We have roots that go down fairly deep too.
(Fashion Leader Pat Whalen lived in our house on Third Avenue for an entire summer with Ben when they were interning at the LA Times [I believe], while the rest of the family was in Minnesota. Anyway, on Saturday night, Pat drunkenly told me he loved me. I said, Pat, you hardly know me. He said, in typical Pat fashion, "And I don't want to know you. I love you because I lived in your house." He slept in my room, I think. This was an Important Summer for Pat.)
But one thing that made me feel badly tonight is that I found out that my screed about Immaculate Heart was inaccurate. Apparently, the nuns never "went back to the fold"--they never took a dime from the Archdiocese after they left, and they never let the Church change their curriculum.
They just wanted to get closer to the Church; they didn't really want to leave. They just wanted to be Catholics in the way they felt was right, like the Catholic Worker soup kitchen on Skid Row--which is probably the one place you can find Jesus in L.A. today, if Jesus is here at all. None of their money went to pay for that big Cathedral downtown.
So I have to make a huge apology. I'm sorry for being wrong. I hate being wrong!
Mrs. Manion has one of those Irish Claddagh rings--the one with the hands holding a heart, with a crown on it. It's one of those proper Irish things I never had, because growing up we never learned about our Irish heritage. Jim Walsh wrote a beautiful essay about giving Claddagh rings to his brothers--basically, wedding rings for brothers. Claddagh rings symbolize love and loyalty and spiritual marriage. Jim married his brothers when he gave them their rings.
It's funny that I never felt like a proper real Irish person growing up, just as I never felt like a "real" Catholic. I always felt like an outsider to those things, looking in. My parents wanted us to be free of our history, I think, whether consciously or not, and they raised us without overt allegiances, rituals, stories. They moved to the farthest reach of the west and raised us alone, far from our families, far from our history, far from our roots. They wanted to be free, I think, and give us a new start. They were Americans to the core.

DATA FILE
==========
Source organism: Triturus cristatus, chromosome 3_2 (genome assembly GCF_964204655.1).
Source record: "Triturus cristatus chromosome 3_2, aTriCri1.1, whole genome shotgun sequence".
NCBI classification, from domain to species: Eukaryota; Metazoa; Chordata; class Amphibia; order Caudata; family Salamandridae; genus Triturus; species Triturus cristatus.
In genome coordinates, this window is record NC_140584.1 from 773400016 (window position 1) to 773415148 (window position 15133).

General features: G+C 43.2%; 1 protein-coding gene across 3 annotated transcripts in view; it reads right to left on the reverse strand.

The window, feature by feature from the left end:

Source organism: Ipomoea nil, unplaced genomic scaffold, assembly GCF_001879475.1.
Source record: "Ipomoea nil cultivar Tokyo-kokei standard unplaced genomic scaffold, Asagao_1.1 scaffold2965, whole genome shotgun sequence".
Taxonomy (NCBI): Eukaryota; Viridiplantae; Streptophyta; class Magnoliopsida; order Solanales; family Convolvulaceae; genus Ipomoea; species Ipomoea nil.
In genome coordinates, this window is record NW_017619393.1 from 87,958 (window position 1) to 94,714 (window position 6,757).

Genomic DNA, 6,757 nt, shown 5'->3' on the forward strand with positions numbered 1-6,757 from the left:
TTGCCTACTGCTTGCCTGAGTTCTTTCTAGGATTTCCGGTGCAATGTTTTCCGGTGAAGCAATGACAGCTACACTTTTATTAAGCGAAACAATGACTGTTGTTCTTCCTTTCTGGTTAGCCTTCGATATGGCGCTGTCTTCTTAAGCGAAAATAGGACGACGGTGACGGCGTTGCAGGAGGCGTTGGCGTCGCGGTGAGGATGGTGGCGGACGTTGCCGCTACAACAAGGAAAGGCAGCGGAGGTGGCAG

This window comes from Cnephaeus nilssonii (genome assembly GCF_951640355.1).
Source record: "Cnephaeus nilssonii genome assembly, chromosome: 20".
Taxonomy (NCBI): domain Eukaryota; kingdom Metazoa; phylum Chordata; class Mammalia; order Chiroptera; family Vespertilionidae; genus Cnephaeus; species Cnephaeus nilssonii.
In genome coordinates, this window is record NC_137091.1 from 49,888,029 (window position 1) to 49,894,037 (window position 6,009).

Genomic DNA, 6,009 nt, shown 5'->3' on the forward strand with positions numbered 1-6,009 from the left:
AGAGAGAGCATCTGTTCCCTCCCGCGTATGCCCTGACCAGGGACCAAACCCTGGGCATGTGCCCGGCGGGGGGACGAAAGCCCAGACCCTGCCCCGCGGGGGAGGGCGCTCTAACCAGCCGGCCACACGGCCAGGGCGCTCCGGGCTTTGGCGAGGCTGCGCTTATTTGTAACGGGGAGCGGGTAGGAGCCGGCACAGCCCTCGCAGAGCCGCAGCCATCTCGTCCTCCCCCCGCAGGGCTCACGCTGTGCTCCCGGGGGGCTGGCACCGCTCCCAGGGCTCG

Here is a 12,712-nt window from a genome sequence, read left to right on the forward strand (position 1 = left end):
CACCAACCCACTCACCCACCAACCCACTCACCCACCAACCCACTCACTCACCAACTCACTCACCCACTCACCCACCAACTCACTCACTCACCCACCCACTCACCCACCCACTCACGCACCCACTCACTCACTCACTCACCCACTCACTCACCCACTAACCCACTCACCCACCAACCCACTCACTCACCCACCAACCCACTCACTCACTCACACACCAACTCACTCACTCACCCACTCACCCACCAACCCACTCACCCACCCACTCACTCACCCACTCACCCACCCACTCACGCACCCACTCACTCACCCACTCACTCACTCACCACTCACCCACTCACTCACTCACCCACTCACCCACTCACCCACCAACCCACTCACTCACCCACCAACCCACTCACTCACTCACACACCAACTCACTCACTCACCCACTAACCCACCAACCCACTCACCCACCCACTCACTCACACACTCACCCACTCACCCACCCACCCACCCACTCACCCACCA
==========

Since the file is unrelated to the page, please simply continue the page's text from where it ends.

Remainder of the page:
I probably would have done exactly the same thing. Freedom is more important than history. I honestly believe that, and in that sense, I am American to the core, too. And Californian.
At the same time, you're not really free until you know who you are.
And you don't need a ring to know what it means to be Irish. And though we never learned about Claddagh rings or the potato famine or anything, my parents (and the Manions) taught me what it means to be Irish in the realest way. They taught me just by being themselves: rebellious, intellectual upstarts, comics, romantics, poets, singers, depressives, whiskey-drinkers, failed Catholics, family people, community-builders, neighbors. Writers. They took the best parts of their history and planted those things down into the asphalt of Third Avenue.
I don't like to essentialize people by ethnicity but what can i do? I'm a writer, a cryer and a romantic; I love whiskey and song, I long for community but hate a mob. I'm Irish. I'm Irish!
My friend Jeff, Pat Whalen's little brother, has the classic combination that you see all over Ireland, like my dad: dark hair, blue eyes. He's a singer, too, a romantic, a poet, a cryer, a writer, a comedian, a drinker, an isolationist and the life of the party. I always thought he seemed so Irish, but he insisted he wasn't. Even his last name is Irish, the name of my mother's grandma, but still he said he wasn't Irish. Even his best friend is named Dylan fucking Callaghan, OK? I mean, gimme a break. But a while back he went to a family wedding and everyone was singing Irish songs and carrying on about being Irish, and he discovered that his father's whole family is kelly fucking green-blooded Irishmen. (Patrick Whalen? You're gonna tell me Patrick Whalen is fucking Norwegian?)
I knew it.
You know, too, of course, about my theory on the Beatles.
The Beatles were as Irish as Patty's pig, and I know the Beatleologists will prove me right one day.
Like I said, you don't need to know you're Irish to be Irish. It's just something you are. In fact, maybe part of being Irish, or Irish-diasporan, at least now, is about being a mystery to yourself, and slowly watching the broken, scattered pieces of yourself and your history float back together over time, shaping something altogether new and dazzling from those shards that were too tough to break. Music, Love, Words, The Group, and the desperate need to break free. You've got to break free. I think our ancestors would have wanted it that way, and would cheer us on--all of us. My parents, and the lapsed Catholics of Third Avenue. Me, and my brother and sister and our friends. Our history is awful and beautiful, but it's nothing compared to this moment.
And maybe for some people, truly being Irish means fucking getting over being Irish--never getting a Claddagh ring; never hating the English; never writing long blog entries about what it means to be Irish. Just getting on with it. Being you. Letting it go. Rocking out. Kicking ass. Inventing love and inventing your life on your own, the way you like it, because you're free. Finally.